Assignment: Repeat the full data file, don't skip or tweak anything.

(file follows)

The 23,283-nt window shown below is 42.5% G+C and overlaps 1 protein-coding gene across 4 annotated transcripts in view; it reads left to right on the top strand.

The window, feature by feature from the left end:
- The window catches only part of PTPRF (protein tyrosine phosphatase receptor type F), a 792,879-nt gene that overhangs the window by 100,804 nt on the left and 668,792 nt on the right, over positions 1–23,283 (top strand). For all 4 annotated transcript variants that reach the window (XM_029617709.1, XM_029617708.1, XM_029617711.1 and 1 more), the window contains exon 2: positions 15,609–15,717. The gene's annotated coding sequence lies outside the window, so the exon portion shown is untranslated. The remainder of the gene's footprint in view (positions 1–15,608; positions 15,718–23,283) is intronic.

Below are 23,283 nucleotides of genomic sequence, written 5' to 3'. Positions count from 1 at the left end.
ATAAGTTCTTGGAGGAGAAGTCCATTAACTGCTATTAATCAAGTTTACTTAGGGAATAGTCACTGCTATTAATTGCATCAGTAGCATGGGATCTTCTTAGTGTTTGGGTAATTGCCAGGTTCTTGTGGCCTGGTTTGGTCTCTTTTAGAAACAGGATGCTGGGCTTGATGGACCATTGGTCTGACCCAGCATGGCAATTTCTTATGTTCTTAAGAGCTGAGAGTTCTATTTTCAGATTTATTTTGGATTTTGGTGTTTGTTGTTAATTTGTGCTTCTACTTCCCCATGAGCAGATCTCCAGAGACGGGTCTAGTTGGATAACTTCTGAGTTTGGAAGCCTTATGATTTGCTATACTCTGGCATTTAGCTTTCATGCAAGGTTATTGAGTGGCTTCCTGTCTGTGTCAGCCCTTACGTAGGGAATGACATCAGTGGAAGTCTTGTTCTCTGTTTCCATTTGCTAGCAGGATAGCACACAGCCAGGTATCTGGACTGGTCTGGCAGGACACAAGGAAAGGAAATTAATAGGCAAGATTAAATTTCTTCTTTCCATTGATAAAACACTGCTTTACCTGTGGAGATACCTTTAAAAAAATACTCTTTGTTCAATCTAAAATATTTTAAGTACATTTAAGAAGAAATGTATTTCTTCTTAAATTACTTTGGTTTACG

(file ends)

The 23,283-nt window shown below is 42.5% G+C and overlaps 1 protein-coding gene across 4 annotated transcripts in view; it reads left to right on the top strand.

The window, feature by feature from the left end:
- The window catches only part of PTPRF (protein tyrosine phosphatase receptor type F), a 792,879-nt gene that overhangs the window by 100,804 nt on the left and 668,792 nt on the right, over positions 1–23,283 (top strand). For all 4 annotated transcript variants that reach the window (XM_029617709.1, XM_029617708.1, XM_029617711.1 and 1 more), the window contains exon 2: positions 15,609–15,717. The gene's annotated coding sequence lies outside the window, so the exon portion shown is untranslated. The remainder of the gene's footprint in view (positions 1–15,608; positions 15,718–23,283) is intronic.

Below are 23,283 nucleotides of genomic sequence, written 5' to 3'. Positions count from 1 at the left end.
ATAAGTTCTTGGAGGAGAAGTCCATTAACTGCTATTAATCAAGTTTACTTAGGGAATAGTCACTGCTATTAATTGCATCAGTAGCATGGGATCTTCTTAGTGTTTGGGTAATTGCCAGGTTCTTGTGGCCTGGTTTGGTCTCTTTTAGAAACAGGATGCTGGGCTTGATGGACCATTGGTCTGACCCAGCATGGCAATTTCTTATGTTCTTAAGAGCTGAGAGTTCTATTTTCAGATTTATTTTGGATTTTGGTGTTTGTTGTTAATTTGTGCTTCTACTTCCCCATGAGCAGATCTCCAGAGACGGGTCTAGTTGGATAACTTCTGAGTTTGGAAGCCTTATGATTTGCTATACTCTGGCATTTAGCTTTCATGCAAGGTTATTGAGTGGCTTCCTGTCTGTGTCAGCCCTTACGTAGGGAATGACATCAGTGGAAGTCTTGTTCTCTGTTTCCATTTGCTAGCAGGATAGCACACAGCCAGGTATCTGGACTGGTCTGGCAGGACACAAGGAAAGGAAATTAATAGGCAAGATTAAATTTCTTCTTTCCATTGATAAAACACTGCTTTACCTGTGGAGATACCTTTAAAAAAATACTCTTTGTTCAATCTAAAATATTTTAAGTACATTTAAGAAGAAATGTATTTCTTCTTAAATTACTTTGGTTTACG